In litigation, under the right set of facts and law, the losing party is responsible for the attorney’s fees of the prevailing party. But, this determination is not always so simple. This post explores a recent decision where the litigants were entitled to fees under the contract, but fees were not plead in the answer and the case was voluntarily dismissed. Specifically, Lopez v. Bank of America, N.A., 2D12-1270, 2014 WL 1245609 (Fla. 2d DCA 2014) clarifies recovery of attorney’s fees when they are awardable but not plead by a defendant in a dismissed lawsuit. Read Full Post


Terminating Condominiums According to the Florida Condominium Act: Part III

This is Part III in a series of bLAWg posts discussing the process for the termination of condominiums according to Section 718.117 of the Florida Condominium Act. Part I of this series focused on the process for termination due to economic waste or impossibility to continue. Part II discussed the optional termination process, which was added to the statutes in 2007. This bLAWg post provides an overview of the plan of termination and the required provisions to be included in the plan according to the Florida Statutes. Read Full Post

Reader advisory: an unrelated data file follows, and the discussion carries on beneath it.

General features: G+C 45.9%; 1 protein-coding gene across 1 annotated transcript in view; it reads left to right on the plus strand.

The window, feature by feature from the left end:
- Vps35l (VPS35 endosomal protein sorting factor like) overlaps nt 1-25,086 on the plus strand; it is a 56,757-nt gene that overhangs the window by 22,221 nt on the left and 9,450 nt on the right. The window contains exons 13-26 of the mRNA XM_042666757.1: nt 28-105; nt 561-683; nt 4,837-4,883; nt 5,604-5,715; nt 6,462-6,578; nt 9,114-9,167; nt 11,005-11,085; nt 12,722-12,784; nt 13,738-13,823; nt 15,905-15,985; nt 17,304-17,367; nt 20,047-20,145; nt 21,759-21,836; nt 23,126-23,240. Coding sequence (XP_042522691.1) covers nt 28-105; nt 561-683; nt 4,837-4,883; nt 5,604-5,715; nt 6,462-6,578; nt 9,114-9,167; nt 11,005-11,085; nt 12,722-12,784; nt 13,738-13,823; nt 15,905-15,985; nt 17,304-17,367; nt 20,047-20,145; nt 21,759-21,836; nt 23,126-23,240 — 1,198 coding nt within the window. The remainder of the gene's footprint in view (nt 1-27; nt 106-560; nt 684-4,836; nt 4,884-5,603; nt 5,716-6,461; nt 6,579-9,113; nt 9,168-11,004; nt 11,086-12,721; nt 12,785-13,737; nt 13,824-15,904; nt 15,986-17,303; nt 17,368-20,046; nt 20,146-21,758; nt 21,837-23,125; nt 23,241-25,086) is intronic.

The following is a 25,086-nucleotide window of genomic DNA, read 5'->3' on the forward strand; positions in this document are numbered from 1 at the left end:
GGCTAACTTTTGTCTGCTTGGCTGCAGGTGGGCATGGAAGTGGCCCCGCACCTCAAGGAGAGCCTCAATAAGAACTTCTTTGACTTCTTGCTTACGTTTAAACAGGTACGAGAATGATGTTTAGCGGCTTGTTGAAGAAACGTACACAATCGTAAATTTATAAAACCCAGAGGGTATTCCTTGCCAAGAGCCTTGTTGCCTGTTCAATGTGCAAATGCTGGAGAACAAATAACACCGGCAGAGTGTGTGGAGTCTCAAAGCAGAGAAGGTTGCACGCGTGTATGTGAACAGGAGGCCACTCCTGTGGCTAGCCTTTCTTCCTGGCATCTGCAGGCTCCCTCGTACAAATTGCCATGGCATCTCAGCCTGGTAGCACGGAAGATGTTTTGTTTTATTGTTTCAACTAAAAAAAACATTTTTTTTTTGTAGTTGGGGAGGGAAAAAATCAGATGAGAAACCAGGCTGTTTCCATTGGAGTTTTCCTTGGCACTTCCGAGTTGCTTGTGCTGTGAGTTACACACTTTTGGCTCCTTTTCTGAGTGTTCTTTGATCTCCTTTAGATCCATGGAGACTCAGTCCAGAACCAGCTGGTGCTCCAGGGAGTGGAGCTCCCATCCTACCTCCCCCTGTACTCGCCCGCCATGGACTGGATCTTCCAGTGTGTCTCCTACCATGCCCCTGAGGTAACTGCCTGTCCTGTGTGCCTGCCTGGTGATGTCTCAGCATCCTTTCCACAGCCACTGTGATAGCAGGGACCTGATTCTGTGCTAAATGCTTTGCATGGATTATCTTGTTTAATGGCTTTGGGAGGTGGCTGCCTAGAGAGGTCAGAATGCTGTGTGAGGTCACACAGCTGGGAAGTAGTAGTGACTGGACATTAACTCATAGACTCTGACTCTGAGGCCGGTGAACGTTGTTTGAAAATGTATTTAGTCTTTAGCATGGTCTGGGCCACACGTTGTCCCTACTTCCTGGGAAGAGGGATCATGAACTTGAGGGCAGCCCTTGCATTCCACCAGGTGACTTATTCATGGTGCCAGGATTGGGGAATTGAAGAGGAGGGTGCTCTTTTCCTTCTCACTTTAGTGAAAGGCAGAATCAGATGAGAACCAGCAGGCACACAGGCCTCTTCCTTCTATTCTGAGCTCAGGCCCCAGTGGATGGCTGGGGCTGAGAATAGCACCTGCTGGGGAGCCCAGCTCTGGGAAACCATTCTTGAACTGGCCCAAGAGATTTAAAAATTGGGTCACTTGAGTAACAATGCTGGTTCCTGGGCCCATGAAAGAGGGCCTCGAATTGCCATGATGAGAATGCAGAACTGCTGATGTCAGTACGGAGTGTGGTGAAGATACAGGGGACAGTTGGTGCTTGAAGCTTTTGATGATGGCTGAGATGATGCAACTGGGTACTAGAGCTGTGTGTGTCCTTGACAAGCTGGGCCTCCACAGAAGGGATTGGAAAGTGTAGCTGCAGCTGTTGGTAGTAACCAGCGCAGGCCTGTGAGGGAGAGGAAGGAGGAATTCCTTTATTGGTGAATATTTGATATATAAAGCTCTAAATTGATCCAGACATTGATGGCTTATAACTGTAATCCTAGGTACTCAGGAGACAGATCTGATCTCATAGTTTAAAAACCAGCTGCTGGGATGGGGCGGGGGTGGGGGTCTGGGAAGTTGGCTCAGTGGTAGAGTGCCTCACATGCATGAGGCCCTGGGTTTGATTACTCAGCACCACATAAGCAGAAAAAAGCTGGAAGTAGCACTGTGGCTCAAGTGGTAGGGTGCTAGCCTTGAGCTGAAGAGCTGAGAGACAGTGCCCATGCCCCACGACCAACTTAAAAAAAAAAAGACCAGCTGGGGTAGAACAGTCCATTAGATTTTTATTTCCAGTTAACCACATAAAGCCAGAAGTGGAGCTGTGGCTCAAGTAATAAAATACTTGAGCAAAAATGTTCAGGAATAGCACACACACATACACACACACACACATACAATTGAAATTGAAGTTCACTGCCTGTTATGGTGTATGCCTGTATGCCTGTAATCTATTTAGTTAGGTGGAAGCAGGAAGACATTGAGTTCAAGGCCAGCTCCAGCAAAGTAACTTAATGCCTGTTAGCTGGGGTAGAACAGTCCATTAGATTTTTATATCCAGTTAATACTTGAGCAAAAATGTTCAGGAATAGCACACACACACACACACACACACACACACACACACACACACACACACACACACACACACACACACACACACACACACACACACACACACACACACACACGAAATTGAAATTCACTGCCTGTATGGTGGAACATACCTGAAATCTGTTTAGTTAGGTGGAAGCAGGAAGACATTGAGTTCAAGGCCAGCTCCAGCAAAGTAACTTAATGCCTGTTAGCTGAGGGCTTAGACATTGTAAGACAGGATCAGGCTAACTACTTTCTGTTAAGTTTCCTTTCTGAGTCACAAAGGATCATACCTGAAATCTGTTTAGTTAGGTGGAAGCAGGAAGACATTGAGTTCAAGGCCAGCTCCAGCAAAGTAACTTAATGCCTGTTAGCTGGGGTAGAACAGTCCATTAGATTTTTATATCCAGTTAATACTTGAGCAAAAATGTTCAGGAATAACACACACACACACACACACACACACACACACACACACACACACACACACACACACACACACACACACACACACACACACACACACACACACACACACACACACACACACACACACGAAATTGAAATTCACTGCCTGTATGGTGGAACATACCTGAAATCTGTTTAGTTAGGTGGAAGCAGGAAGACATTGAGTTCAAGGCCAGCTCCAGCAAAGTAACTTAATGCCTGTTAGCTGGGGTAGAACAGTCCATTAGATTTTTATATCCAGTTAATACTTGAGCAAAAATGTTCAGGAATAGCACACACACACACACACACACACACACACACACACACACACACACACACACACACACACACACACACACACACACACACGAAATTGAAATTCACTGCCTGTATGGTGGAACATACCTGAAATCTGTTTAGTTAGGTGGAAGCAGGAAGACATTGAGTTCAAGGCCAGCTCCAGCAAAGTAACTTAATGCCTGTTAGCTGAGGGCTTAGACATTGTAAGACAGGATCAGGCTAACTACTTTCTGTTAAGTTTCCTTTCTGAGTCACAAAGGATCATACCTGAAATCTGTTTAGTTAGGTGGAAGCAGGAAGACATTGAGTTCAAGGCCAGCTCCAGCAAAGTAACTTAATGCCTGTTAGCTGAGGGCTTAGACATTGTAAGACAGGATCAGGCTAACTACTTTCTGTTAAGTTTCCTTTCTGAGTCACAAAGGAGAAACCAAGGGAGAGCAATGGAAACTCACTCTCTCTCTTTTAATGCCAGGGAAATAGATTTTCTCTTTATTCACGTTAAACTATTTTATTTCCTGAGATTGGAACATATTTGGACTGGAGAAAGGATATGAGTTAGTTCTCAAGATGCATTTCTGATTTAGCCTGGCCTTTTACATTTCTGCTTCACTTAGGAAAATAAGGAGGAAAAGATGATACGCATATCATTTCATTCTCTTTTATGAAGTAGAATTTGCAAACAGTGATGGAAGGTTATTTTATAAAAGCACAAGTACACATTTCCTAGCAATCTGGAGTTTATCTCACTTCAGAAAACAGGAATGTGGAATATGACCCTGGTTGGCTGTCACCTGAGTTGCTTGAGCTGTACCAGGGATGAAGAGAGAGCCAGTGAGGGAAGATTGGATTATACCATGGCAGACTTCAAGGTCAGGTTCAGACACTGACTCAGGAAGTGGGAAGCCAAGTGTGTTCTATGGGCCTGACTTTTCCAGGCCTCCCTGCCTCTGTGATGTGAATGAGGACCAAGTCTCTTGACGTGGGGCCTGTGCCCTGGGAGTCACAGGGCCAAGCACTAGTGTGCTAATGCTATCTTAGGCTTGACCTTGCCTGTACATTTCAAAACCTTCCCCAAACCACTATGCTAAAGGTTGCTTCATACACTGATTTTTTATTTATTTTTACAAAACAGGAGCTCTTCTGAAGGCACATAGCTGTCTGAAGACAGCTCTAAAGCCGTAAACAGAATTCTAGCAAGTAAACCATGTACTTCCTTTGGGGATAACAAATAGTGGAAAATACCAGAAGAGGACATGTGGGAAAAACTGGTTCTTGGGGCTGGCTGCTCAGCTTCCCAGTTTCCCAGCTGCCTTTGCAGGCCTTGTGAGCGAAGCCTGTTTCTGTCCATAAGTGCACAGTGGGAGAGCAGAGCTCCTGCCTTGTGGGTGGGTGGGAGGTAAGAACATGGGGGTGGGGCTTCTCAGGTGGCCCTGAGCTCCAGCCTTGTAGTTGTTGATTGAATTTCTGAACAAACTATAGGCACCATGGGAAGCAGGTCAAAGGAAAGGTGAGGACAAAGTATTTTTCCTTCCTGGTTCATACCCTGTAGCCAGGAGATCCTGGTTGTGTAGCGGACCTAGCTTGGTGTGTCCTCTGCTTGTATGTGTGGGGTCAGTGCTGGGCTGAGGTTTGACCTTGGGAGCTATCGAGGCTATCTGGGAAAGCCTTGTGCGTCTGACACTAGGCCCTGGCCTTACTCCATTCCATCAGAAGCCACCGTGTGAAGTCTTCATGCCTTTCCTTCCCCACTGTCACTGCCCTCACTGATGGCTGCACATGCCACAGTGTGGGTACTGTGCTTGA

How to determine whether a Florida LLC member breached his/her Fiduciary Duty in making distributions

There are many claims available to oppressed members of Florida Limited Liability Companies (“LLC’s”) whose business partners misappropriate assets through unlawful distributions. This bLAWg post focuses on determining whether actions in making improper distributions by majority members or managers of Florida LLC’s constitute breaches of common law fiduciary duties owed to minority interest holders. Read Full Post



When an employer seeks to enforce its non-competition agreement against its former employee, one of the most common defenses raised by the employee is that the employer failed to compensate the employee under the terms of the contract. The defense of non-payment is often enough to hamper the employer’s efforts to enforce its rights with a temporary injunction, which requires the employer to demonstrate its likelihood of success on the merits. So how can an employer get its temporary injunction now and fight the “non-payment” battle later? It all starts with contract drafting: if the non-compete provision is expressly independent of the remaining terms and conditions, non-payment of employee compensation is no defense to its enforcement. This bLAWg post analyzes a recent non-compete case is the latest Florida ruling to address the importance of drafting independent restrictive covenants. Read Full Post